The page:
In a new report out today, S&P says they now view the economic risk trend for New Zealand’s banks as negative.
That reflects a one-in-three possibility that the economic impact for the banking sector could be significantly more severe or prolonged than their base case.
But S&P are also forecasting that the increase in economic risks due to the Covid-19 outbreak and containment measures should be substantial but temporary.
In line with this, they now expect New Zealand house prices to fall by about 10% before resuming modest growth around the middle of calendar 2021.
“The near complete lockdown in New Zealand through most of April 2020 placed restrictions on auctions and inspections, curtailing the volume of home sales,” S&P’s analysts say.
“While the government lifted restrictions from June 9, 2020, we expect any rebound in-home sales to be gradual.
“In the longer term, we expect that demand for housing will not be as buoyant as in the past several years as immigration will likely remain non-existent for some time with New Zealand's border closed until further notice.”
However, S&P also expects the large fiscal stimulus from the Government to reduce the severity in house price falls.
Likewise, they expect the six-month moratorium on house loan repayments to restrict distressed sales by property owners.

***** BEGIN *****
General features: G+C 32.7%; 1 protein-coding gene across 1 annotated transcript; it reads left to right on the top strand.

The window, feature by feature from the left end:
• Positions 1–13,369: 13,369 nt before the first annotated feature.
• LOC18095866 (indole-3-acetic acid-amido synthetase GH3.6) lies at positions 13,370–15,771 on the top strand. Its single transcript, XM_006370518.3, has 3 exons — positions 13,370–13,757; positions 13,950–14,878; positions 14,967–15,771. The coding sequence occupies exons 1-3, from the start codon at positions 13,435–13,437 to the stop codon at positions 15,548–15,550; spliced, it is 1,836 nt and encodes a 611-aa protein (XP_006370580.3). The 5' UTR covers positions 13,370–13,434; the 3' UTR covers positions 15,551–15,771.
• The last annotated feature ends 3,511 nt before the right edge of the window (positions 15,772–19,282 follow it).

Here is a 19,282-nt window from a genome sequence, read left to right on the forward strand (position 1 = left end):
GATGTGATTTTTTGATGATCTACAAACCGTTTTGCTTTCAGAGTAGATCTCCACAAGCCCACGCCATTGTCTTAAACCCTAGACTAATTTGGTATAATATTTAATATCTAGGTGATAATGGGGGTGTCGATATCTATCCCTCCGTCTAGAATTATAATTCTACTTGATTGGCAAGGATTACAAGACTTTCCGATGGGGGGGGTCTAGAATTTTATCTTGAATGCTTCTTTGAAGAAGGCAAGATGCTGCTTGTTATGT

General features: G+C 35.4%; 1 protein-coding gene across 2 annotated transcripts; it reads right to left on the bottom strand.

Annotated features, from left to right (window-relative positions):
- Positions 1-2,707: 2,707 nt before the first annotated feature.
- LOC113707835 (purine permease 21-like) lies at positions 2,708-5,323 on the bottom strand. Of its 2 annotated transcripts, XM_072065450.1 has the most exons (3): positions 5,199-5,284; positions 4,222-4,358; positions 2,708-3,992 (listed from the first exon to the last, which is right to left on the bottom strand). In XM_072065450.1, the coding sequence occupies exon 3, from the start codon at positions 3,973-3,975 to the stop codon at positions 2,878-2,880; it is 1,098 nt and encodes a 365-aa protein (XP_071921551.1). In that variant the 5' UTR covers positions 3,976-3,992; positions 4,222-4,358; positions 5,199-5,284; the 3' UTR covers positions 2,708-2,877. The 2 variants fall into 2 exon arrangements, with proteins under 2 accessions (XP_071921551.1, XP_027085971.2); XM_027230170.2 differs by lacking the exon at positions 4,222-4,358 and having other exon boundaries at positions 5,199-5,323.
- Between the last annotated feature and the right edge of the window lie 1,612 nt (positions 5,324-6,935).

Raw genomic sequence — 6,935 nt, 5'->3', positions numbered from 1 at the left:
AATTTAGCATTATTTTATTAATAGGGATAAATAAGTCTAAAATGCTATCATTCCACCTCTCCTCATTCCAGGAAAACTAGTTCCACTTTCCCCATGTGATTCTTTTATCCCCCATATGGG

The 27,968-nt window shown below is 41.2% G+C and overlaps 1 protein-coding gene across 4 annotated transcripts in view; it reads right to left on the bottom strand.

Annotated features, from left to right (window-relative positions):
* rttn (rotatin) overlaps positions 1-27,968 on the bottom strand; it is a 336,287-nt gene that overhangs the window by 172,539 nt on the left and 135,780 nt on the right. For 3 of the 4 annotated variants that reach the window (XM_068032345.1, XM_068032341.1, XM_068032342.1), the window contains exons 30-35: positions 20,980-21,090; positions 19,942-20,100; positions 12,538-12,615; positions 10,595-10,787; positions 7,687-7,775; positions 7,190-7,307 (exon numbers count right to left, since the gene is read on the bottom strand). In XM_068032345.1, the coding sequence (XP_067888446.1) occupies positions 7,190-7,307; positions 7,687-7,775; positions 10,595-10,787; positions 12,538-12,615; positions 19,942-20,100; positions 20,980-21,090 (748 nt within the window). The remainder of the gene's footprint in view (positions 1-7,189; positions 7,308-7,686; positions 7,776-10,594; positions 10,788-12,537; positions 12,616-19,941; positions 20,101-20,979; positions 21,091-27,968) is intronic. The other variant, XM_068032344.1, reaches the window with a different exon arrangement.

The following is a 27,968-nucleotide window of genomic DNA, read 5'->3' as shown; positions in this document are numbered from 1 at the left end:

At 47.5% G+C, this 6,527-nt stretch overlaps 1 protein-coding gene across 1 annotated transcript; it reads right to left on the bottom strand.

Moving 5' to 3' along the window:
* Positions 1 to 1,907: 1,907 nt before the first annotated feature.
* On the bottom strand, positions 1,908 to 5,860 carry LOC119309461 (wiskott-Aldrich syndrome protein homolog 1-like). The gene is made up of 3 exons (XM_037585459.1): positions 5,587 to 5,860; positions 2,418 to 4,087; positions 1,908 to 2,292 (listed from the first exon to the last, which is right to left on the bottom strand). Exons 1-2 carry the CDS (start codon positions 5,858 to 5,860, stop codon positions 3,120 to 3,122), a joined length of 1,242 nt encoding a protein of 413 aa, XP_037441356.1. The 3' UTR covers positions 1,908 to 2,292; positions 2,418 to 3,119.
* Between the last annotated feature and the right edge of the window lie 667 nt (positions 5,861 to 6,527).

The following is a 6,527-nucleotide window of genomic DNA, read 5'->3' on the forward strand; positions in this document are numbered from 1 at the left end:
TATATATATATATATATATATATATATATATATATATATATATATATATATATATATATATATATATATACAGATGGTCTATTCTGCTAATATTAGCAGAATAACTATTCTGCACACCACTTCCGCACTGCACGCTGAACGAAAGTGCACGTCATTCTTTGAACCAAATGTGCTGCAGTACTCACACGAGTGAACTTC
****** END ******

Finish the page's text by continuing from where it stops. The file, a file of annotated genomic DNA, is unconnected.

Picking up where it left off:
House prices should stabilise in line with their forecast rebound in economic activity and employment in calendar 2021, the S&P analysts say.
That’s because immigration driven population growth should resume slowly during this time – although it will remain lower than recent peak levels.
“Reduced construction of new homes in recent months is likely to persist in the next 12 months, which should amplify the persistent gap between demand and supply for housing across the country.
“Finally, interest rates are likely to remain low, which should also support price growth when economic conditions improve.”
S&P’s house price predictions are in a similar range to those of many New Zealand economists. ANZ economists are predicting a 12% fall in prices, while Westpac economists are forecasting a 7% drop and ASB’s are suggesting a decline of between 5-10%.
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